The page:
Applications of computers have absorbed their ever increasing power in a way that has kept the market going. And yet some studies say we have enough fiber in the ground to last us for 20 to 30 years because there’s no market for all this bandwidth. The applications haven’t developed.

Analogies are always risky, but ten years ago the telephone companies had very little business in data. Their business was almost entirely in voice. Today the amount of traffic in voice and data is the same. Data takes more transmission capability than voice and the forecast is that in five years voice will be dwarfed by the amount of data and video transmitted on slightly different transmission devices.

But the capacity that you’re talking about is part of the reason the telecom industry has blown up to a far more significant degree. All that fiber in the ground is on the balance sheets of different providers out there. Corning was making miles of this stuff — couldn’t make it fast enough — and suddenly somebody said “enough.” I’m not sure what all the influences were because the venture community was not participating in installing fiber. I’m not sure we looked adequately at the rationale and motivation for the installation of the fixed cost transport system.

Part of the telecom story, is that the venture community could not finance optical kinds of solutions for the telecom industry where the leaders, Nortel and Lucent, invested billions over the years. They were just taking market share from each other. All the sudden it just stopped. IT spending in that category just halted. The telecom companies in the U.S. chose not to aggressively offer ISDN, a fairly standard protocol installed broadly in Europe at least five years before it came here. You had to fight to get that product installed. High prices meant that nobody was interested.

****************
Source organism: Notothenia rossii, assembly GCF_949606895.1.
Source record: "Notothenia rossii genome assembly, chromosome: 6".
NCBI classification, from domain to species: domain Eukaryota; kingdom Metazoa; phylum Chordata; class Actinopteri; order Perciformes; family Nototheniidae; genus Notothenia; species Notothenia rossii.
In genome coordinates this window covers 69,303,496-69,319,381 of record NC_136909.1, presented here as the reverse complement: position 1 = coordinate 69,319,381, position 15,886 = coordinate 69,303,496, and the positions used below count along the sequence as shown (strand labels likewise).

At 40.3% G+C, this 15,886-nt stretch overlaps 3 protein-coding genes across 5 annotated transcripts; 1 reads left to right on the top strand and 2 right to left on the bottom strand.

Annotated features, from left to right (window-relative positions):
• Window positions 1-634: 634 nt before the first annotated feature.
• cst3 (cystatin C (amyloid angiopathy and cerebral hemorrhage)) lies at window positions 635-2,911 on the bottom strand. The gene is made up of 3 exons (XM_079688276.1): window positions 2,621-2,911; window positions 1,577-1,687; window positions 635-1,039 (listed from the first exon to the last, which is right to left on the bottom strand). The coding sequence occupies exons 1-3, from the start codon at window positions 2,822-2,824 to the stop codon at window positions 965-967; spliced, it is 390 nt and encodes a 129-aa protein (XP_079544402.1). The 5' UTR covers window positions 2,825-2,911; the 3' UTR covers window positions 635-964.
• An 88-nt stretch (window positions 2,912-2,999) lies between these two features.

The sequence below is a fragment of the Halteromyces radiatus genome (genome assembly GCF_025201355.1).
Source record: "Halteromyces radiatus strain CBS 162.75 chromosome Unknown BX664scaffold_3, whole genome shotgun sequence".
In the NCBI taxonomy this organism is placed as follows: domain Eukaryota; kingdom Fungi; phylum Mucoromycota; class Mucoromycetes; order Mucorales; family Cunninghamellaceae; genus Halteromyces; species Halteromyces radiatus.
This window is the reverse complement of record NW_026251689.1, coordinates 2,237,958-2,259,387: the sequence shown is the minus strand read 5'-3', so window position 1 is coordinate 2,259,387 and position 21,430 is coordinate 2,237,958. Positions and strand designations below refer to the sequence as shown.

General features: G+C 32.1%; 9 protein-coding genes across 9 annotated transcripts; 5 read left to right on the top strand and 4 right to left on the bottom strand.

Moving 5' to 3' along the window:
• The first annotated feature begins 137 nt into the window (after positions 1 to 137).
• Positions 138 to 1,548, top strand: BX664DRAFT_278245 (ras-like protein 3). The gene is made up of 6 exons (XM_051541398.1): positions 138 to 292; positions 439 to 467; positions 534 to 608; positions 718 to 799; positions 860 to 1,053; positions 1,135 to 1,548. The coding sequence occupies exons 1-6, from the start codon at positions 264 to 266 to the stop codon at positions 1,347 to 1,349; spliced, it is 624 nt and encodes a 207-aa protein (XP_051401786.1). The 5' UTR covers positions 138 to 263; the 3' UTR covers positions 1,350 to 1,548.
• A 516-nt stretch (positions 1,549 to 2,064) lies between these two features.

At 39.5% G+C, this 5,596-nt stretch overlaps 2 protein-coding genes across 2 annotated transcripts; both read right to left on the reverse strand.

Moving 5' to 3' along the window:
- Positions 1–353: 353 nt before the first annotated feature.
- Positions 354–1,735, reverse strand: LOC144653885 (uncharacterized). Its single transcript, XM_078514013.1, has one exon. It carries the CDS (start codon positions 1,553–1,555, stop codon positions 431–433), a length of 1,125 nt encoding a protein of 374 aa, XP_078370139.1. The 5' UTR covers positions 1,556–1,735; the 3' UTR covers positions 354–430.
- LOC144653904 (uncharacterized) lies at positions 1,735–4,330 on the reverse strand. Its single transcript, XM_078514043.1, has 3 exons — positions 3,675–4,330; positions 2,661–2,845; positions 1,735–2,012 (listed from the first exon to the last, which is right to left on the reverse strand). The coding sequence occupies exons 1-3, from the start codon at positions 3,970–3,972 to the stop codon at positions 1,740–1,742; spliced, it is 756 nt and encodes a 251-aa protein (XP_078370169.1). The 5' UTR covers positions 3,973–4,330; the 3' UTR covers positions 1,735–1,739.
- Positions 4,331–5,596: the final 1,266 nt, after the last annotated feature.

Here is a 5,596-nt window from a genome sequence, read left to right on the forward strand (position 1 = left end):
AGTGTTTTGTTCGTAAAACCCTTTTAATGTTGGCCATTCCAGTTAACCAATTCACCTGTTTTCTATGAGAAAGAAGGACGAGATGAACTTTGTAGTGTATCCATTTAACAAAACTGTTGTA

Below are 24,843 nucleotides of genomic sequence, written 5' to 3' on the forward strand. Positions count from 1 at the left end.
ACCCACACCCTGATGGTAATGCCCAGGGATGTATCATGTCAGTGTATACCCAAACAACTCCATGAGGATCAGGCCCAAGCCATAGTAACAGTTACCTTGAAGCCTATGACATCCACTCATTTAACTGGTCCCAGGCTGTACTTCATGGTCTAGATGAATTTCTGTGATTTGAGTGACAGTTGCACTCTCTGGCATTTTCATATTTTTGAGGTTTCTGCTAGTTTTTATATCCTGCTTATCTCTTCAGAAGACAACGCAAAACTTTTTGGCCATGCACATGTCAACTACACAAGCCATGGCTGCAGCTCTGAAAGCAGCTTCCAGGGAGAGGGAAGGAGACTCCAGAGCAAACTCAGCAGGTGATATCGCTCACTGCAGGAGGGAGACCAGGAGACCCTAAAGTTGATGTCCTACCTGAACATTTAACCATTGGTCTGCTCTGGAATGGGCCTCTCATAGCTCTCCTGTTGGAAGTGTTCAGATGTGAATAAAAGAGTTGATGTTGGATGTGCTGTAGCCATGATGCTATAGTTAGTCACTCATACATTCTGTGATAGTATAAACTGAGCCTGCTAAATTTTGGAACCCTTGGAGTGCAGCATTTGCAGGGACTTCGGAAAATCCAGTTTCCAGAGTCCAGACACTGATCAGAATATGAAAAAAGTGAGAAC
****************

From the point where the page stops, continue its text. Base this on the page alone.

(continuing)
Another example is DSL. In the late 90s a whole bunch of DSL suppliers were created by the venture community and others. DSL installations were skyrocketing. But little by little those new telecom companies and most of the DSL suppliers went out of business. The standard old-line telephone companies chose not to deploy DSL very rapidly because it required a very big investment on which they have to wait three to five years for a return. So the deployment of broadband is slow, not because of the lack of applications demand but because the telephone companies, worldwide monopolies, in my opinion, chose to deploy at their rate. They deployed call waiting for obvious reasons, and not DSL. The applications are there but they are manipulated.


When Sequoia invests in a company, you not only put in a lot of money, you get involved in their leadership at the executive and board levels. In light of the apparent failures of the Enron Board what are your thoughts about the responsibilities of corporate boards of directors?

Our business is starting companies. By now we have financed 650 or 700 companies. The companies we finance are started with only six or seven employees. It takes three or four years to get to 100 or 150 employees. It is very slow rolling out. Very few of our companies ever get to 1000 employees. As directors we are dealing with very small, incredibly simple companies. The companies are organized functionally so one guy is in charge of engineering, another in charge of sales, another in charge of marketing, nothing complicated. Because we are so small and fragile, we can’t borrow; nobody will lend to us! So even if we were smart enough to conceive some, we are not able to be involved in complex financial transactions. Our companies are very simple compared to Boeing, with 200 thousand employees, or any large American company. Because our businesses are so small and so narrowly focused, we don’t have that kind of chicanery going on.

Yahoo and Cisco would be pretty big.

Yahoo has maybe 800 or 850 employees. Cisco has 30 thousand employees.

Do you get less involved when they reach that size?

We’re involved in launching them and then taking them public or getting somebody to acquire them. Our history is to progressively withdraw so that we never get to be on a board like Enron that has complicated transactions.